Seasonal ban on brood hilsa helps to protect stocks in Bangladesh

Cecily Layzell -

Hilsa at market, Bangladesh. Mohammad Mahabubur Rahman, 2016.

Hilsa is the national fish of Bangladesh and the country’s most important single-species fishery. It comprises 12 percent of total fish production and contributes more than 1 percent to the gross domestic product. Approximately half a million artisanal fishers are directly involved in hilsa fishing, mostly in the Meghna River estuarine system in southern Bangladesh, and 2 million more are indirectly involved in the hilsa fish value chain.

Following the rapid decline of hilsa yields in the early 2000s because of habitat degradation, overfishing and the use of illegal fishing gear, the government introduced various conservation measures. These included the designation of five sanctuaries in hilsa nursery grounds and spawning areas, and a seasonal ban on catching juvenile and brood hilsa.

This year’s ban came into effect on 7 October 2018 and will run for 22 days until 28 October. All activities including the harvesting, transport, storage, marketing, sale and exchange of hilsa are prohibited during this period. The purpose of the ban is to allow brood hilsa to lay their eggs and migrate from the Bay of Bengal to the Meghna and other river systems.

Fishing boat, Megha River, Bangladesh. Mohammad Mahabubur Rahman, 2016.

Hilsa conservation groups

Yet many fishers—who have few alternative sources of income—often continue to fish illegally. Helping fishing households to comply with the ban and cope during the no-fishing period is one focus of the USAID-funded Enhanced Coastal Fisheries in Bangladesh (ECOFISH-BD) project (2014–2019). Implemented by WorldFish and the Bangladesh Department of Fisheries with other partners, the project aims to support research-led decision-making in fisheries co-management and improve the livelihoods of communities reliant on hilsa.

For instance, the project promotes the formation of hilsa conservation groups (HCGs) consisting of 30–40 fishing households. These meet weekly to discuss best fishing practices and encourage community members to protect their fishery. More than 448 conservation groups in 125 villages have been established since 2014, with women making up 30 percent of members. The project has also recruited and trained 200 community fish guards to patrol the sanctuary areas.

Putul Rani is a member of an HCG in her area. Before she became involved with the project, her husband used to fish for juvenile hilsa during the ban. Since receiving training from the project, she has become a passionate advocate for hilsa conservation. “We tell people not to catch the juvenile and mother fish because one mother fish lays 2.2 to 2.3 million eggs. If the mother fish survive, we can save millions of hilsa for the next generation,” she says.

As part of efforts to raise awareness about this year’s ban, ECOFISH-BD developed a flyer for two national newspapers and 50,000 leaflets for distribution to fishing villages, landing centers and other stakeholders. In addition, 16,000 posters were developed for distribution to the hilsa sanctuary sites.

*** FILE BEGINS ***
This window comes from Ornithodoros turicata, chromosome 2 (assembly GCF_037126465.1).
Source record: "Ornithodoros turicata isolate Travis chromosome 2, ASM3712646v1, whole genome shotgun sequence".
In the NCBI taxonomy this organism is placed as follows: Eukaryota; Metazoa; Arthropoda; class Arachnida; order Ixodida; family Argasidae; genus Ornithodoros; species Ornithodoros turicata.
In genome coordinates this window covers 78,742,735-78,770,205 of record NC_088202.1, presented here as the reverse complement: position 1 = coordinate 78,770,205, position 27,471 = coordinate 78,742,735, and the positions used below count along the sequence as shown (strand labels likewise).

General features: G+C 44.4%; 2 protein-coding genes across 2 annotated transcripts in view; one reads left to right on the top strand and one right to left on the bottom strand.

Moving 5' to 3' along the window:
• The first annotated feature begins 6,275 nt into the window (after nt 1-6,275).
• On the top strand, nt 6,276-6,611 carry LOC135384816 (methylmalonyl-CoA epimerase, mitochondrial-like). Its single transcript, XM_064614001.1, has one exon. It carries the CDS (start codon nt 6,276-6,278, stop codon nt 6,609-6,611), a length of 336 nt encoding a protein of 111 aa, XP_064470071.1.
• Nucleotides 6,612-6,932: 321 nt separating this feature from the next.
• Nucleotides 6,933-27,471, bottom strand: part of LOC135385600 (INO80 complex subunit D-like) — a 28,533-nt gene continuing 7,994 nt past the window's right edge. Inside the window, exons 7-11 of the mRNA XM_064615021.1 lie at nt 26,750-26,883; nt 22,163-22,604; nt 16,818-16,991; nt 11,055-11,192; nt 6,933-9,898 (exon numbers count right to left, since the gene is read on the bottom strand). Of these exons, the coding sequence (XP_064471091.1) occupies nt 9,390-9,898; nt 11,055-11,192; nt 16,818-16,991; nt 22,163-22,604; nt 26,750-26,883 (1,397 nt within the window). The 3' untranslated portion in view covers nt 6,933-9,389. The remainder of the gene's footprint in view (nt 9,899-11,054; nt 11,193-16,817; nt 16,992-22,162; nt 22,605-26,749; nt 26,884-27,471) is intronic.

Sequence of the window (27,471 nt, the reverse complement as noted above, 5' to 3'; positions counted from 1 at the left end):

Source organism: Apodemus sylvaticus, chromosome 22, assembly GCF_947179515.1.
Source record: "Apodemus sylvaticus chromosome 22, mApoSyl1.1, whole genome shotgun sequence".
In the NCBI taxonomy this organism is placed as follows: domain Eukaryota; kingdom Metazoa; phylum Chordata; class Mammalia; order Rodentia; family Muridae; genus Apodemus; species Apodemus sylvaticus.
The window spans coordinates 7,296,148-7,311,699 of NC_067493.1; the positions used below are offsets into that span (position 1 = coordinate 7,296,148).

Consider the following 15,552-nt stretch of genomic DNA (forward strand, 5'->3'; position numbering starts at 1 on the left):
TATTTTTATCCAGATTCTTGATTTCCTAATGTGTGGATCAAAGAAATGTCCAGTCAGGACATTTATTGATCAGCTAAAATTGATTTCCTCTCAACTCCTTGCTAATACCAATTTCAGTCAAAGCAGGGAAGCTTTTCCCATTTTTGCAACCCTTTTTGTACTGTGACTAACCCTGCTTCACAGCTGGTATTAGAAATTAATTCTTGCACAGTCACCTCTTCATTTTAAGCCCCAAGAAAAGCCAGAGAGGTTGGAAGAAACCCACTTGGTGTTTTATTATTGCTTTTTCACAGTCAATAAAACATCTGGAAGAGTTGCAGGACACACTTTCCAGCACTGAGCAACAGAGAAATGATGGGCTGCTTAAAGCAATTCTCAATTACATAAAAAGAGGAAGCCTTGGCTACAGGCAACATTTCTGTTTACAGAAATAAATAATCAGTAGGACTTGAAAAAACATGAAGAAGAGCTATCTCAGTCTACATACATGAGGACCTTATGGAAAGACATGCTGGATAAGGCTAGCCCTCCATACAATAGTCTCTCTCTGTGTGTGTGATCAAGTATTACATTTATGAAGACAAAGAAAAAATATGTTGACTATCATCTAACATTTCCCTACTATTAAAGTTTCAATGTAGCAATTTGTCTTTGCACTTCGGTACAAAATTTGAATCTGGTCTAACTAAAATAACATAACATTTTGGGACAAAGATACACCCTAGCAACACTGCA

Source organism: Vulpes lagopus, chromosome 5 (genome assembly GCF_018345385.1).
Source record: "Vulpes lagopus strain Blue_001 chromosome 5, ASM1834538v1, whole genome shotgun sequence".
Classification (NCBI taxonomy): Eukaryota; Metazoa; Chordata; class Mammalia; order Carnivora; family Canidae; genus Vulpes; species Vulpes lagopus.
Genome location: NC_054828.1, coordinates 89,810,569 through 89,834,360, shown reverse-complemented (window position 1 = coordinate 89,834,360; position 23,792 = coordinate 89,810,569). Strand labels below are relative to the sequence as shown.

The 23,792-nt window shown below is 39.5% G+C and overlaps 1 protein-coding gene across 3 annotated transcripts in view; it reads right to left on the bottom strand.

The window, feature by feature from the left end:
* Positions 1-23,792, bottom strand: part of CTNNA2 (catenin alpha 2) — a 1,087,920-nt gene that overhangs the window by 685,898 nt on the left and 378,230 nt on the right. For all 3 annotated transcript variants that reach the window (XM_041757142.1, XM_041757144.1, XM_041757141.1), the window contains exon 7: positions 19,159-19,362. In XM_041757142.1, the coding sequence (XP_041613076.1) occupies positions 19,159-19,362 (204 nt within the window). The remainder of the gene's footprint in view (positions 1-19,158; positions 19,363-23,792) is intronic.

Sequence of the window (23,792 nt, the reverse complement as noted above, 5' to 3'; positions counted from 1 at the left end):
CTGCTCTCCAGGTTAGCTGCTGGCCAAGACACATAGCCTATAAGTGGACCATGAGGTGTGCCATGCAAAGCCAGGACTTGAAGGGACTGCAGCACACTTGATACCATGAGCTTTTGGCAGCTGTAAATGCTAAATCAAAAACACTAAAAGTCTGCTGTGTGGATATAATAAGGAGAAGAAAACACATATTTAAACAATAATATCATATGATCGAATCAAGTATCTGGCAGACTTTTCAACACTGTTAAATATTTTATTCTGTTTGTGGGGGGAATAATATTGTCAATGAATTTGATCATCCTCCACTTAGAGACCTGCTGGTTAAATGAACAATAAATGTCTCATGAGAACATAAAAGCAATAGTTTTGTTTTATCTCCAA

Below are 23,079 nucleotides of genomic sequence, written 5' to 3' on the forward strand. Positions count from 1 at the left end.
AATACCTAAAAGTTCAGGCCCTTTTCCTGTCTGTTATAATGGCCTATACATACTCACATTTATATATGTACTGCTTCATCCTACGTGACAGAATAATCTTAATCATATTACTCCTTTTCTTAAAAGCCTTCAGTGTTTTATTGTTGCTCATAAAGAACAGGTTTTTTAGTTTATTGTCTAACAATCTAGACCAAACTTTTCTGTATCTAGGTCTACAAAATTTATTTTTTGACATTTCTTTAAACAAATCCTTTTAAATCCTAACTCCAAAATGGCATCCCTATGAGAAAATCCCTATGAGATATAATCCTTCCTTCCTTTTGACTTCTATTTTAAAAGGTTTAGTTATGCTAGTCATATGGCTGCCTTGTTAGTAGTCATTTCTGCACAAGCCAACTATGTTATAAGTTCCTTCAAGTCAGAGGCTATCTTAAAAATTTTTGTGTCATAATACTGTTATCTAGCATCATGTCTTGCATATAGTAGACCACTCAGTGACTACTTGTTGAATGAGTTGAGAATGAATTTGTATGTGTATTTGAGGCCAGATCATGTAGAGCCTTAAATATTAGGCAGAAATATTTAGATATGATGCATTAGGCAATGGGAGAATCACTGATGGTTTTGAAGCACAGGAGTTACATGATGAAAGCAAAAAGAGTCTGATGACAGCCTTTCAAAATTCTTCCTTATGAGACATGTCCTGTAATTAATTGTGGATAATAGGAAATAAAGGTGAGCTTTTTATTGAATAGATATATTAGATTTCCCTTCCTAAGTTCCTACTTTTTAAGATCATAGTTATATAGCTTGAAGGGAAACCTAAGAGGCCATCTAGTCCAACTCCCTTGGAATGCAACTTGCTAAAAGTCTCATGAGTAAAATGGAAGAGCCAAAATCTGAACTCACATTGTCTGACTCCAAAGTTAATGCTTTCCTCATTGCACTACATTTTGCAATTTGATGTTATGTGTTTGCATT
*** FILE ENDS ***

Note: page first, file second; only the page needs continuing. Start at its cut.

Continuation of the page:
WorldFish developed a leaflet (left) and flyer (right) to raise awareness of the hilsa ban.

Complying with the ban

Together, the project’s efforts have contributed to greater awareness of and compliance with the ban, resulting in stock recovery and higher yields. Data collected by WorldFish from three hilsa sanctuaries over two harvest seasons (July 2015–June 2016 and July 2016–June 2017) shows that the total hilsa catch increased by 28 percent, from 387,211 metric tons to 496,417 metric tons. The catch is expected to exceed 500,000 metric tons in the next season, prompting the Bangladesh government to lift the ban on hilsa exports, which has been in place since 2012.

WorldFish data also shows that the greater availability of hilsa has had multiple benefits for actors throughout the value chain. Despite a drop in price per kilo as a result of increased supply, fishers’ total sales increased by 70 percent, boosting average monthly incomes by more than 67 percent. A portion of this money was used to repay loans that are typically taken out to cover livelihood expenses during the no-fishing period. Following the bumper harvest in 2016–2017, fishers were able to repay around 71 percent of their loans—66 percent more than the year before—because of higher earnings.

Woman preserves hilsa, Bangladesh. Photo by Mohammad Mahabubur Rahman, 2016.
The relatively cheaper price also saw household consumption of hilsa almost double. Particularly notable was consumption by women, who in rural households often sacrifice their own dietary needs for other family members. In the study area, women’s hilsa consumption rose by more than 60 percent.

As hilsa is a resource shared with neighboring Myanmar, transboundary learning and cooperation are crucial. Since April 2017, WorldFish has been working with the International Institute for Environment and Development and other partners, as part of the UK government-funded Darwin-Hilsa-MM project, to develop a scientifically researched, cost-effective and incentive-based fisheries management mechanism that will ensure the long-term sustainability of the hilsa fishing sector.

Author
Cecily Layzell

Cecily Layzell

Cecily Layzell is the Communications Officer for WorldFish in Malaysia. She has more than 12 years' experience working for a range of commercial and not-for-profit organizations. She holds a journalism diploma and an MA in food security.

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